Rating From Outer Space: D−

The Cave (2005)

Directed by Bruce Hunt
Lakeshore Entertainment/City Productions/Cineblue

Trying to decide how to introduce this silly wannabe-blockbuster action thriller, I realized I should just state the facts: I decided to watch The Cave precisely because I knew what I could expect to get from the experience. See, I was in the mood for a fair-to-middling production with a “Hollywood” feel, by which I mean an affair so divorced from any actual identifiable reality that its viewer can just comfortably settle in with the stock setup and characters, and soak up the stupid. Striving for mediocrity, The Cave did its job admirably – perhaps too much so, as it barely recovered production costs after factoring in global revenues.

Now, when I try to describe what I had been seeking, let me allow Wikipedia to contribute its description of the cast of characters: “thrill seeking professional cave explorers who run a world famous scuba diving team” (sic). Set in Romania, under an ancient church, the Knights Templar … nah, never mind that, the script barely bothers anyway. Concentrate instead on the mysterious “parasite” that transforms its host into some sorta Species. Because ultimately what this flick brought to mind was the 1995 movie with that as its title.


Why Did I Watch This Movie?

I wasn’t in the mood for Halloween Ends.


Should You Watch This Movie?

Much as I once compared a clumsy example of an ’80s teen-kill picture to comfort food, I’d halfheartedly endorse this vehicle of dunderhead escapism … if it were, say, as good as The Descent.

HIghlight and Low Point

I found the creatures inhabiting THE cave to be prosaic, at least once they were fully visible. I would also quibble with the biological processes allegedly on display, but I’d like to retain a shred of dignity.

Rating From Outer Space: c−

The Burrowers (2007)

Written and Directed by JT Petty
Lionsgate/Blue Star Entertainment

It’s probably a fairly damning indictment of a horror picture – or any similar kind of picture, actually – if it revolves around some horrible creatures doing horrible things and the worst problem the production has is the appearance of those very same creatures. Now, to be fair, I suppose the “burrowers” here are not actually all that bad; they’re effectively creepy and gross, and only occasionally betray their CGI animation. They don’t necessarily stretch the bounds of credulity too terribly, either. So what the hell is my problem?

A slow-building, personality-driven nature horror, with all kinds of subtle societal commentaries, this Western set in the Dakota Territories during the time of the “Indian Wars” doesn’t overwhelm its viewer with visceral assaults, preferring to derive its impact from psychological discomfort. All right, fine, that’s laying it on a bit thick, but there’s a villain here that isn’t the insectile hunters, whose method of preparing their dinner is damned unsettling in its own right.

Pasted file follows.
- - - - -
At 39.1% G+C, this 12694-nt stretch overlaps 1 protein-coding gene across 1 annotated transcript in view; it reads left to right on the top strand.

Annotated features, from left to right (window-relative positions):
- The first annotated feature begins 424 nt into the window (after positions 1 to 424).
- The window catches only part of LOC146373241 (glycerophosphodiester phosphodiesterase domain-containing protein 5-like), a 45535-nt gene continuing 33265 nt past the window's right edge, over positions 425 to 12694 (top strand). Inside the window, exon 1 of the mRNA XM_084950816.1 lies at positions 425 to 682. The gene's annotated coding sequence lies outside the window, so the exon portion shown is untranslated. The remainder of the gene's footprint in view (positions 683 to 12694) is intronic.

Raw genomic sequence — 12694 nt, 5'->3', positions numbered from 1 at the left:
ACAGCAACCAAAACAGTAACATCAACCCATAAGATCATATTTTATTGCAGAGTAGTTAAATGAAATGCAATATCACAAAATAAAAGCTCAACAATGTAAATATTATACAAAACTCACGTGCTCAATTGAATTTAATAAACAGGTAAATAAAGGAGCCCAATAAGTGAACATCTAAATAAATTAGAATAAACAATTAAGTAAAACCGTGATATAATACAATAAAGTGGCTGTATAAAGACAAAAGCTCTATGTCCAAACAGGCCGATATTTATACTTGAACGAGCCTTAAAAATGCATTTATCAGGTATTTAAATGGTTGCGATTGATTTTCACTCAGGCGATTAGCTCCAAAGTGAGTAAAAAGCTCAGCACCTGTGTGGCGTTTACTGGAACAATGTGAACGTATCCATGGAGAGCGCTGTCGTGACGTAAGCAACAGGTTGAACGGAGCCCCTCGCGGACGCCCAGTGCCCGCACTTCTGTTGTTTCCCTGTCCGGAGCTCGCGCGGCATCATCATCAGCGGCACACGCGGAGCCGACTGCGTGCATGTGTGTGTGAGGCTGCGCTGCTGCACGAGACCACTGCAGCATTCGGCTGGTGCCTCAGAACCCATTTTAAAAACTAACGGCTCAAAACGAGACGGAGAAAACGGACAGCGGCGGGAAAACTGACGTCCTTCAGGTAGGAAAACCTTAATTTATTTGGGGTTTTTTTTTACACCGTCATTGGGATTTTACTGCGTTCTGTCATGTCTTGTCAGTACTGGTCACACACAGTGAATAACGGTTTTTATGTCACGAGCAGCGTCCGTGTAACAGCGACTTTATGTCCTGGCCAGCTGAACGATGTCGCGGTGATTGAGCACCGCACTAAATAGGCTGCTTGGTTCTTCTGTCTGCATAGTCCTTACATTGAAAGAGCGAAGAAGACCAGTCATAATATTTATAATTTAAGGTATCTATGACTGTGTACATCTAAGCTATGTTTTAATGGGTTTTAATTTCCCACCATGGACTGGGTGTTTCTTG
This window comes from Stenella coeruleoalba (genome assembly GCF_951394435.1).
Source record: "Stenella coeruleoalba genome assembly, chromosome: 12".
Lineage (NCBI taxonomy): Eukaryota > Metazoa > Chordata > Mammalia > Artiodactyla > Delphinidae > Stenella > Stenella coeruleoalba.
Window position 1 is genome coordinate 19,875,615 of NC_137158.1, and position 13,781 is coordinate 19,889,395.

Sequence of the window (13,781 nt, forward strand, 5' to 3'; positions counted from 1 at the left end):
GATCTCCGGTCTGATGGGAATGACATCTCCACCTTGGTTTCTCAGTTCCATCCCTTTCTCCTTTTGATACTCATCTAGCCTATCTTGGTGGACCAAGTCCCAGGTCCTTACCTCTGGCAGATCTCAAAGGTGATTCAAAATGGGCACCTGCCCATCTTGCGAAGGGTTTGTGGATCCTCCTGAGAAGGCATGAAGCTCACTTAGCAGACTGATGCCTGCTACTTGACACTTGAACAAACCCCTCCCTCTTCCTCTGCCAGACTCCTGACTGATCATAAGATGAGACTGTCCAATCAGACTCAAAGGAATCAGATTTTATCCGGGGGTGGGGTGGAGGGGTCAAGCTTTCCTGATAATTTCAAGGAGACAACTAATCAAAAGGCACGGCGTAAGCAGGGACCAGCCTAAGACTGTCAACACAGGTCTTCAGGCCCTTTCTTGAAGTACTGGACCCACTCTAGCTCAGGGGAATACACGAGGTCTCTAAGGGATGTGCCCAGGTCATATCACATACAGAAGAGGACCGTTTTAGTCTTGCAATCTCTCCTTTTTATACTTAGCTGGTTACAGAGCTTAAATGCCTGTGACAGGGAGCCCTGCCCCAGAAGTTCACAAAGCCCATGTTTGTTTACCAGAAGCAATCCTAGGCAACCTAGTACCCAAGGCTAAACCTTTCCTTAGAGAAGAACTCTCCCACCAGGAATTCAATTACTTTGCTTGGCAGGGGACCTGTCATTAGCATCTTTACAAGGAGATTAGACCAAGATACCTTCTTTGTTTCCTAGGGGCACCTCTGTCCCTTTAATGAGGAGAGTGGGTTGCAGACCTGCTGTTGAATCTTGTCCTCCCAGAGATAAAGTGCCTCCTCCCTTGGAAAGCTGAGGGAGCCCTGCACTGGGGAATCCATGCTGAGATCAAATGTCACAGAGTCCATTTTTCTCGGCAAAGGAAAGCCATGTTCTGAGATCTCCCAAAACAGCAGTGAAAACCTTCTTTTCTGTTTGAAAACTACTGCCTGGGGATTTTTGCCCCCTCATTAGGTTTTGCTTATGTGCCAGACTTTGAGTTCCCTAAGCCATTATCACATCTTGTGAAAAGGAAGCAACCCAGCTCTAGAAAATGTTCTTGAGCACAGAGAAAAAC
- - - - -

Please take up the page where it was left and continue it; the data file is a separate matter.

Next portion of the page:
Why Did I Watch This Movie?

I had no idea this flick existed until only recently, as it was amongst those discussed in 100 American Horror Films (published, obviously, by the British Film Institute).

Should You Watch This Movie?

If, like me, you’re a sucker for tracking down, once you’ve finally heard of them, underpublicized films described as being of an originalist bent … sure.

Highlight and Low Point

As hinted above, upon further reflection I can accept the titular beasties well enough. While actually watching the proceedings, however, I hated them. (Admittedly, I tend to be hypercritical of modern movie monsters.) And I will employ my usual shtick to aver that the truly disheartening REAL HORROR here is only to be discovered at the bitter end.

Rating From OUter Space: B

Contagion (2011)

Directed by Steven Soderbergh
Double Feature Films/Gregory Jacobs

Maybe it’s not quite the feat of soothsaying it immediately may appear to be, but watching this picture with the hindsight of having lived through the brunt of the Covid disruption was a pretty amazing experience. And it’s a credit to Soderbergh’s artistry, I think, that I was so absorbed in the story he was telling that I didn’t even think about the REAL HORROR – which is of course that we knew, everybody knew, exactly what was going to happen when a real pandemic arose … and we did all the stupid things anyway, exacerbating a threatening situation until it became the deadliest farce imaginable. (Until the next one.) Too grim? Too pessimistic? Well, I’m typing this with a sore left arm, having gotten my second Covid booster (the new bivalent one) two days ago. And I still wear a mask every day at work. But I’m in the distinct minority there, where we also have some anti-vaxxers on staff. If you really think nothing else like Covid – or the unnamed SARS virus in this movie – will happen again, my question would then concern your level of trust in your fellow humans. You know, just in case.